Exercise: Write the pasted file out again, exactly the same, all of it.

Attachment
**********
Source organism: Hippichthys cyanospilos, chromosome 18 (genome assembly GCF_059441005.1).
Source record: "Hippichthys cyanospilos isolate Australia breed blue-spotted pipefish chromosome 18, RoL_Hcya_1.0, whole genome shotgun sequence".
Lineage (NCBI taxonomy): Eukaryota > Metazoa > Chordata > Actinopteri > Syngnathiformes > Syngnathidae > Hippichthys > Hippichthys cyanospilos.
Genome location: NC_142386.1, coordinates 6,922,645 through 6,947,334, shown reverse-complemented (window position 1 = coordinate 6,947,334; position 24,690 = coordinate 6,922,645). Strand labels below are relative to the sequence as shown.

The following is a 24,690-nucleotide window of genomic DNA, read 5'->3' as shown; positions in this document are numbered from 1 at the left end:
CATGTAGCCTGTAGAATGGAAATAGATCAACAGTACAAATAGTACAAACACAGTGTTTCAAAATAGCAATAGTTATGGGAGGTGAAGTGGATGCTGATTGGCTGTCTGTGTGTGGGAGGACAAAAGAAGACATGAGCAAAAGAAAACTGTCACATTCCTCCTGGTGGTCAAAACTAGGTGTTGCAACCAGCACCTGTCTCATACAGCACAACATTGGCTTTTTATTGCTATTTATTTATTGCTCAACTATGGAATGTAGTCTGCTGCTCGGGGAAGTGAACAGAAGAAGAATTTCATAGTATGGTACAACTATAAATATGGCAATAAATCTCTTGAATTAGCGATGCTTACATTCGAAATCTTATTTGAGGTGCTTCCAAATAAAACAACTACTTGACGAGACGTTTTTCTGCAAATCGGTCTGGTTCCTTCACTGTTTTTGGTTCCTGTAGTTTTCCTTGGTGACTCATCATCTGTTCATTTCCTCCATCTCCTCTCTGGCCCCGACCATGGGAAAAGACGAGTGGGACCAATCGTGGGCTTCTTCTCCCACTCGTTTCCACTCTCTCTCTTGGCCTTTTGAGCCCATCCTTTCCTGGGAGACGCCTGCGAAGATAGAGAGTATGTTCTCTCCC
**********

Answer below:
Source organism: Hippichthys cyanospilos, chromosome 18 (genome assembly GCF_059441005.1).
Source record: "Hippichthys cyanospilos isolate Australia breed blue-spotted pipefish chromosome 18, RoL_Hcya_1.0, whole genome shotgun sequence".
Lineage (NCBI taxonomy): Eukaryota > Metazoa > Chordata > Actinopteri > Syngnathiformes > Syngnathidae > Hippichthys > Hippichthys cyanospilos.
Genome location: NC_142386.1, coordinates 6,922,645 through 6,947,334, shown reverse-complemented (window position 1 = coordinate 6,947,334; position 24,690 = coordinate 6,922,645). Strand labels below are relative to the sequence as shown.

The following is a 24,690-nucleotide window of genomic DNA, read 5'->3' as shown; positions in this document are numbered from 1 at the left end:
CATGTAGCCTGTAGAATGGAAATAGATCAACAGTACAAATAGTACAAACACAGTGTTTCAAAATAGCAATAGTTATGGGAGGTGAAGTGGATGCTGATTGGCTGTCTGTGTGTGGGAGGACAAAAGAAGACATGAGCAAAAGAAAACTGTCACATTCCTCCTGGTGGTCAAAACTAGGTGTTGCAACCAGCACCTGTCTCATACAGCACAACATTGGCTTTTTATTGCTATTTATTTATTGCTCAACTATGGAATGTAGTCTGCTGCTCGGGGAAGTGAACAGAAGAAGAATTTCATAGTATGGTACAACTATAAATATGGCAATAAATCTCTTGAATTAGCGATGCTTACATTCGAAATCTTATTTGAGGTGCTTCCAAATAAAACAACTACTTGACGAGACGTTTTTCTGCAAATCGGTCTGGTTCCTTCACTGTTTTTGGTTCCTGTAGTTTTCCTTGGTGACTCATCATCTGTTCATTTCCTCCATCTCCTCTCTGGCCCCGACCATGGGAAAAGACGAGTGGGACCAATCGTGGGCTTCTTCTCCCACTCGTTTCCACTCTCTCTCTTGGCCTTTTGAGCCCATCCTTTCCTGGGAGACGCCTGCGAAGATAGAGAGTATGTTCTCTCCC